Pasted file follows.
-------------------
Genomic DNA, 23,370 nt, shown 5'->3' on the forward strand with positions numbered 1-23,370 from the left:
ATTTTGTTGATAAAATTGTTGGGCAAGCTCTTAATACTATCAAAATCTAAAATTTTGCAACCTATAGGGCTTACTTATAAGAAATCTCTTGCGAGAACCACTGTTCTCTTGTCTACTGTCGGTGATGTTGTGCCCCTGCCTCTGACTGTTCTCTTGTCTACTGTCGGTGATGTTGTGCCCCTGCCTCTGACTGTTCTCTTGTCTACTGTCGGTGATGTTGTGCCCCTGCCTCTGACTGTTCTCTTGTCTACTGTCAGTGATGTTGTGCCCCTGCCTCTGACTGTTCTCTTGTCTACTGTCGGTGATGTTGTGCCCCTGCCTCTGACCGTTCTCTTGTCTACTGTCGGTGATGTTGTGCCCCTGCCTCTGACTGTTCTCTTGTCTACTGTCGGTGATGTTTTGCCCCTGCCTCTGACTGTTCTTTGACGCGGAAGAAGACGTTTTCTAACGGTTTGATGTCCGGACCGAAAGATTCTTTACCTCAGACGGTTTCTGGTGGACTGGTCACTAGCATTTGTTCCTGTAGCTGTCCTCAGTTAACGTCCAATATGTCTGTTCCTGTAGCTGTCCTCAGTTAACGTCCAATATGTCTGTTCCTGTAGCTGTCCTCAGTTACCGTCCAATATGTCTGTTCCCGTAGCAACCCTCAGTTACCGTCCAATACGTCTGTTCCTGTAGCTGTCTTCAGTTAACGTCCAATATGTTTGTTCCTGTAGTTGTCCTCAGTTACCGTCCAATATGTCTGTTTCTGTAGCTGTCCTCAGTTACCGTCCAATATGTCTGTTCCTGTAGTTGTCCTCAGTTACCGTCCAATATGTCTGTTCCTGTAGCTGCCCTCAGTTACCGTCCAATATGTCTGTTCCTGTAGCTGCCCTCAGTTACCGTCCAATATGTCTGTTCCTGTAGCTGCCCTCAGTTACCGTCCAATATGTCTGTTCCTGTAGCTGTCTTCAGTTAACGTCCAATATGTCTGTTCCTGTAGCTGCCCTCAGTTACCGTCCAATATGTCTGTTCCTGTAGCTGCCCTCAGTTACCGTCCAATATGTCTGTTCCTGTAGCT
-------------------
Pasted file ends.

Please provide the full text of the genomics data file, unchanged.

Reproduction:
Genomic DNA, 23,370 nt, shown 5'->3' on the forward strand with positions numbered 1-23,370 from the left:
ATTTTGTTGATAAAATTGTTGGGCAAGCTCTTAATACTATCAAAATCTAAAATTTTGCAACCTATAGGGCTTACTTATAAGAAATCTCTTGCGAGAACCACTGTTCTCTTGTCTACTGTCGGTGATGTTGTGCCCCTGCCTCTGACTGTTCTCTTGTCTACTGTCGGTGATGTTGTGCCCCTGCCTCTGACTGTTCTCTTGTCTACTGTCGGTGATGTTGTGCCCCTGCCTCTGACTGTTCTCTTGTCTACTGTCAGTGATGTTGTGCCCCTGCCTCTGACTGTTCTCTTGTCTACTGTCGGTGATGTTGTGCCCCTGCCTCTGACCGTTCTCTTGTCTACTGTCGGTGATGTTGTGCCCCTGCCTCTGACTGTTCTCTTGTCTACTGTCGGTGATGTTTTGCCCCTGCCTCTGACTGTTCTTTGACGCGGAAGAAGACGTTTTCTAACGGTTTGATGTCCGGACCGAAAGATTCTTTACCTCAGACGGTTTCTGGTGGACTGGTCACTAGCATTTGTTCCTGTAGCTGTCCTCAGTTAACGTCCAATATGTCTGTTCCTGTAGCTGTCCTCAGTTAACGTCCAATATGTCTGTTCCTGTAGCTGTCCTCAGTTACCGTCCAATATGTCTGTTCCCGTAGCAACCCTCAGTTACCGTCCAATACGTCTGTTCCTGTAGCTGTCTTCAGTTAACGTCCAATATGTTTGTTCCTGTAGTTGTCCTCAGTTACCGTCCAATATGTCTGTTTCTGTAGCTGTCCTCAGTTACCGTCCAATATGTCTGTTCCTGTAGTTGTCCTCAGTTACCGTCCAATATGTCTGTTCCTGTAGCTGCCCTCAGTTACCGTCCAATATGTCTGTTCCTGTAGCTGCCCTCAGTTACCGTCCAATATGTCTGTTCCTGTAGCTGCCCTCAGTTACCGTCCAATATGTCTGTTCCTGTAGCTGTCTTCAGTTAACGTCCAATATGTCTGTTCCTGTAGCTGCCCTCAGTTACCGTCCAATATGTCTGTTCCTGTAGCTGCCCTCAGTTACCGTCCAATATGTCTGTTCCTGTAGCT